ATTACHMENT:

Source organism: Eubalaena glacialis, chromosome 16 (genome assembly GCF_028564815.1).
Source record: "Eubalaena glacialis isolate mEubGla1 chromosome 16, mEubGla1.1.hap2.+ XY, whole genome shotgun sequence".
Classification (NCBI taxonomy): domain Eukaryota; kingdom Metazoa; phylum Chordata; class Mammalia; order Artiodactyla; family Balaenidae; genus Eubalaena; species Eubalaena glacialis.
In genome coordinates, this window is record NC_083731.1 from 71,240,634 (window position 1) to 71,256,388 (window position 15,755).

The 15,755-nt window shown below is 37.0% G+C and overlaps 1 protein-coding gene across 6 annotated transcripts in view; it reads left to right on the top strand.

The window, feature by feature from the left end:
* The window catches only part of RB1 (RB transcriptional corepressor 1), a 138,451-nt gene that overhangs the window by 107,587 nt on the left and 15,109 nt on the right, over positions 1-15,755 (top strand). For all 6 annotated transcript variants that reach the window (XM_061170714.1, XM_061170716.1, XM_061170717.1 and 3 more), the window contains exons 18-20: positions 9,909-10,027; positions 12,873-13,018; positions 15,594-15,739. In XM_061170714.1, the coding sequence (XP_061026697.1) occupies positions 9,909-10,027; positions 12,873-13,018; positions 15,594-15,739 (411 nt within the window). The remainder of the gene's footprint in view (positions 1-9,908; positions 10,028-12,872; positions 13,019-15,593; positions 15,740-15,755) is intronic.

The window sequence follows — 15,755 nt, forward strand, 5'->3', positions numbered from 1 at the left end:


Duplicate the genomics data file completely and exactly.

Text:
Source organism: Eubalaena glacialis, chromosome 16 (genome assembly GCF_028564815.1).
Source record: "Eubalaena glacialis isolate mEubGla1 chromosome 16, mEubGla1.1.hap2.+ XY, whole genome shotgun sequence".
Classification (NCBI taxonomy): domain Eukaryota; kingdom Metazoa; phylum Chordata; class Mammalia; order Artiodactyla; family Balaenidae; genus Eubalaena; species Eubalaena glacialis.
In genome coordinates, this window is record NC_083731.1 from 71,240,634 (window position 1) to 71,256,388 (window position 15,755).

The 15,755-nt window shown below is 37.0% G+C and overlaps 1 protein-coding gene across 6 annotated transcripts in view; it reads left to right on the top strand.

The window, feature by feature from the left end:
* The window catches only part of RB1 (RB transcriptional corepressor 1), a 138,451-nt gene that overhangs the window by 107,587 nt on the left and 15,109 nt on the right, over positions 1-15,755 (top strand). For all 6 annotated transcript variants that reach the window (XM_061170714.1, XM_061170716.1, XM_061170717.1 and 3 more), the window contains exons 18-20: positions 9,909-10,027; positions 12,873-13,018; positions 15,594-15,739. In XM_061170714.1, the coding sequence (XP_061026697.1) occupies positions 9,909-10,027; positions 12,873-13,018; positions 15,594-15,739 (411 nt within the window). The remainder of the gene's footprint in view (positions 1-9,908; positions 10,028-12,872; positions 13,019-15,593; positions 15,740-15,755) is intronic.

The window sequence follows — 15,755 nt, forward strand, 5'->3', positions numbered from 1 at the left end: